This is to say: People are arguing about whether autistic people, who disproportionately self-describe as trans, should have access to the slate of interventions that they (maybe insincerely, if they’re gender-critical) parse as within the scope of neurotypical people’s self-determination and choice. Some say yes, some say no. But neither side seems interested in questioning the claim that autistic people are inherently more likely to identify as trans. They disagree about whether such identification is legitimate; they explain the overlap by appeal to different auxiliary factors. The gender-critical camp will tell you that autistic children are peculiarly vulnerable to being tricked into identifying as trans. “It’s horrifying!” One psychiatrist writes that autistic people “have great difficulty letting go of something once they believe it’s true,” making them “particularly susceptible to issues with their gender identity.” On this view, the explanation for the disproportionate overlap between trans people and autistic people is that the mechanism of being led to believe you’re trans is levied at everybody but unusually successful when you’re autistic. Transness, they think, is a category imperfectly tracked by clinical metrics (or nonexistent), whereas being autistic is perfectly tracked by them. (They must think this—otherwise they wouldn’t be so sure that being autistic must be the underlying condition.)
Their opponents explain the category conflation in a way that frames the influence of autistic identity on trans identity as constructive rather than problematic. Autistic people “are familiar with operating outside of societal norms and expectations”; they are “better at clearly communicating…their identity.” Hence the overlap is explained in terms of features of being autistic and being trans: autistic people conceptualize gender in more radical ways that neurotypicals do.
I don’t think the trans liberation movement should appeal to these sorts of explanations, because they concede too much to the opposition. They agree that being autistic and being trans are context-independent kinds of interiority—genetic and essential, paving the way for born-this-way theories that have been rightly criticized by trans feminists.
Addicts and personality disorders
List all the addict television characters you can name. Here’s a few: Gregory House, BoJack Horseman, Sterling Archer, Rick from Rick and Morty. These people are all terrible. Or—to be more precise—they’re coded to parse as terrible, to make you hate them, or at least hate yourself for adoring them. They cheat, lie, steal, and insult. And throughout it all, they remain bitter but beautiful geniuses: woefully in touch with the human condition despite, or perhaps because of, their morbidity.
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Few stereotypes are as profoundly accepted within our cultural hermeneutics as the idea that addicts have cluster B personality disorders. You cannot watch an hour of TV without encountering this equivalence.3 But the conflation is, at its root, clinical. Some studies report that up to 80% of addicts have comorbid PDs, averaging almost two each! Others are more conservative: “the overall prevalence of PD ranges from 10% to 14.8% in the normal population and from 34.8% to 73.0% in patients treated for addictions.” But still other researchers argue that PDs are “probably over-diagnosed” in addicts. That’s because, maybe, being an addict makes you behaviorally resemble people who’ve been diagnosed with PDs, as a convergent evolution phenomenon— “some of the criteria of personality disorders…may be the result of substance abuse.”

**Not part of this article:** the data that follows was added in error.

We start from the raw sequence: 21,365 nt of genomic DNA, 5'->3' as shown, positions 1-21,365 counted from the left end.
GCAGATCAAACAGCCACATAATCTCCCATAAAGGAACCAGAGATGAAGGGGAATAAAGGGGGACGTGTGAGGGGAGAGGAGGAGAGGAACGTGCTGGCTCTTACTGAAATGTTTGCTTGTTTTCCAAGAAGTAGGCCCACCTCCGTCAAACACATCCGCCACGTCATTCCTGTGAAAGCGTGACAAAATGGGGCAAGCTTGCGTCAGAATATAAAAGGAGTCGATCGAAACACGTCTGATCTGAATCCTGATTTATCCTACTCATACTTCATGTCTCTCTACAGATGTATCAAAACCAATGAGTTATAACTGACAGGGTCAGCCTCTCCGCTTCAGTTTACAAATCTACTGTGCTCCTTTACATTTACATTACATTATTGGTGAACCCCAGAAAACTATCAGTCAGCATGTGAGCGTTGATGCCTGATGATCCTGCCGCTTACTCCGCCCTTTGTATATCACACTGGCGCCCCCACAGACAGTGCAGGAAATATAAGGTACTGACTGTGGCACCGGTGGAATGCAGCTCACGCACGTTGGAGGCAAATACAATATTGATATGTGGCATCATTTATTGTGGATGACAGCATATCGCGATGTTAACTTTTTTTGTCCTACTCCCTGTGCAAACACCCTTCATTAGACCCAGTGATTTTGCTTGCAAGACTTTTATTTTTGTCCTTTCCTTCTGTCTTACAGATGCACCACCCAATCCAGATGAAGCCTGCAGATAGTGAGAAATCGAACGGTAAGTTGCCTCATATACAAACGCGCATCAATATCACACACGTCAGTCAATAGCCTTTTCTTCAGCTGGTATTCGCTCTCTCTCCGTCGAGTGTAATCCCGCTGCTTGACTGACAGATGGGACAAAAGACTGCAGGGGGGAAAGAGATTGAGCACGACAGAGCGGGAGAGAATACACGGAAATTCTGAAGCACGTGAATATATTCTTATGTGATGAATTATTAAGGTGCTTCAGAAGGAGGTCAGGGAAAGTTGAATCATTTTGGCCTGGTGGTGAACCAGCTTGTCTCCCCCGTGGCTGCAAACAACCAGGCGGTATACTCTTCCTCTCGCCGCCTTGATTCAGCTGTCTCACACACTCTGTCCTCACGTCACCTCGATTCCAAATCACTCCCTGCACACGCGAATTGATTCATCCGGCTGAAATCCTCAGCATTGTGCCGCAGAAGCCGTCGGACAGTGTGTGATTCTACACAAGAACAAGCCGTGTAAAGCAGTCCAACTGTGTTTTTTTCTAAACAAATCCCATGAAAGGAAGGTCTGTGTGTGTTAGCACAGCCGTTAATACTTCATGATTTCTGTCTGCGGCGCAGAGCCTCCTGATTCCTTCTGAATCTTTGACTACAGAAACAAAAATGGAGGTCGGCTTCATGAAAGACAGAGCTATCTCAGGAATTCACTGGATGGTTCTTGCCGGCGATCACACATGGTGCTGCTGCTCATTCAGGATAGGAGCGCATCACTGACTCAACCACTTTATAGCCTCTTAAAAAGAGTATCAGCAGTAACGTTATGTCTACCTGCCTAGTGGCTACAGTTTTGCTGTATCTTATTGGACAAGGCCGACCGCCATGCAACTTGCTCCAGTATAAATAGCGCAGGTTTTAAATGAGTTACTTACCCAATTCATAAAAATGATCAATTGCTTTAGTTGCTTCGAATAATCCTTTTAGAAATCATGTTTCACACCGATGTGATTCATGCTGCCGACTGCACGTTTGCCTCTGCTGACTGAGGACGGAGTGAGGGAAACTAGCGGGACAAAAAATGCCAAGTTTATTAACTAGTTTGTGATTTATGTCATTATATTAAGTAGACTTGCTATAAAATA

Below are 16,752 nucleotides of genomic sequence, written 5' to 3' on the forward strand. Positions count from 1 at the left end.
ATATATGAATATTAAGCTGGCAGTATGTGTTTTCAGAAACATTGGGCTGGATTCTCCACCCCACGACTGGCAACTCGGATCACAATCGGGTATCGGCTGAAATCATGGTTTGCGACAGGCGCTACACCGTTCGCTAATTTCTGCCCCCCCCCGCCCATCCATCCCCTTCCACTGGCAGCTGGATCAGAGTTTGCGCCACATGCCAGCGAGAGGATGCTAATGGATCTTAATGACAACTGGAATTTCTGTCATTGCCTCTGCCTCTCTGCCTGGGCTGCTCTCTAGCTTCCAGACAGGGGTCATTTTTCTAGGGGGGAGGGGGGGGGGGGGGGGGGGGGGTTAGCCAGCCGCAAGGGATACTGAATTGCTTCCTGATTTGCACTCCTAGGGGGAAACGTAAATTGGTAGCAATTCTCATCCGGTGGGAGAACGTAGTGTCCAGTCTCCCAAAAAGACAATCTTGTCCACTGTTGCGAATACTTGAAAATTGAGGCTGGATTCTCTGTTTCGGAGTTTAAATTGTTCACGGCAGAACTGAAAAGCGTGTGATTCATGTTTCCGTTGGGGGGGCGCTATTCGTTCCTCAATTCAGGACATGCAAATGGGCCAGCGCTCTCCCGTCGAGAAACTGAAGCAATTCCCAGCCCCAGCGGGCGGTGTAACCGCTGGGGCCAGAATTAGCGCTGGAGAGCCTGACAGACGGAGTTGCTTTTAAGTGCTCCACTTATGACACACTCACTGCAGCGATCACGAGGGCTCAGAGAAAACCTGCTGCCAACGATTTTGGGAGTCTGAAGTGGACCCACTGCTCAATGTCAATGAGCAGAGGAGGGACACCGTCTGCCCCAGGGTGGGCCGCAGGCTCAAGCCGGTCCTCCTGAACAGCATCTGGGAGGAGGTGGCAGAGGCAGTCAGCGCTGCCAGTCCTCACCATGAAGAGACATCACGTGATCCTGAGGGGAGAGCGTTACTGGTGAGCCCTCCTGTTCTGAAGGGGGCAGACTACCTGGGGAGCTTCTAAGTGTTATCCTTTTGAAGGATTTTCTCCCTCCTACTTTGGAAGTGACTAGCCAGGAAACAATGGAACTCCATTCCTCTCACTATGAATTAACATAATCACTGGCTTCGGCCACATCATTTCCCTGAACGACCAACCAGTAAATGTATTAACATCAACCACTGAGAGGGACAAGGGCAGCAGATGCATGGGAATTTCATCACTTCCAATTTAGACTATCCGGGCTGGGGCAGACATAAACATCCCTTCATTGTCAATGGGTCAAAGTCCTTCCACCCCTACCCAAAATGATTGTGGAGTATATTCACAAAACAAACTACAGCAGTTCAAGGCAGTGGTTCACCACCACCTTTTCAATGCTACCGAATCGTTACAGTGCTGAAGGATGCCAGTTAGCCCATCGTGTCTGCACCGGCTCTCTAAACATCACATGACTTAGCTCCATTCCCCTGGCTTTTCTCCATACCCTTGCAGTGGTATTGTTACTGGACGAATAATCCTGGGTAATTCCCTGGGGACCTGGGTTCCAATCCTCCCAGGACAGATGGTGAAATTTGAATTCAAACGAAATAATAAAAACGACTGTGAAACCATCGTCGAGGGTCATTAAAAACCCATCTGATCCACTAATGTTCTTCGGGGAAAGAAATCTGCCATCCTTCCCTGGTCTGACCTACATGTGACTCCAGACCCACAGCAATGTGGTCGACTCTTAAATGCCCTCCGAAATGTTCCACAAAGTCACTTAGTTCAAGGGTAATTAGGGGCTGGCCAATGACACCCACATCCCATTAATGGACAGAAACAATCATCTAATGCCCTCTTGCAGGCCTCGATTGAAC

The debate works much the same as in the previous case. One side explains the overlap in terms of underlying qualities of the groups. The other proposes an alternate explanation: the PD-discerning mechanism goes haywire when applied to addicts. Neither contests that both addiction and personality disorders are biologically defined phenomena, the Platonic definitions of which our possibly-wrong current clinical interpretations of them are directed toward realizing.
What I argue here is that we should be critical of that! Part of the content of being an addict, or Mad, or autistic, or trans, is self-conceptualizing and being conceptualized by others that way. The whole line of inquiry that leads one to investigate why categories conflate is misguided. “Are addicts more likely than nonaddicts to be narcissists?” and “Are autistic people more likely to be trans?” are questions that do not make sense. So I’m laying out here my general, reductionist theory of why category conflations between marginalized populations happen.
An urn problem
Imagine you’re a research scientist looking at these two urns, A and B, containing balls. Currently the light is off, so all the balls appear dark in color.
You want to know what proportion of the balls in each urn are red. You have a lamp, but the cord only reaches far enough for you to position it above Urn B. By doing so you learn that many of the balls in Urn B are red, and some are not. The light doesn’t illuminate all of Urn A, but one side of it is dimly lit. This allows you to make out the outlines of a few red balls, but not many.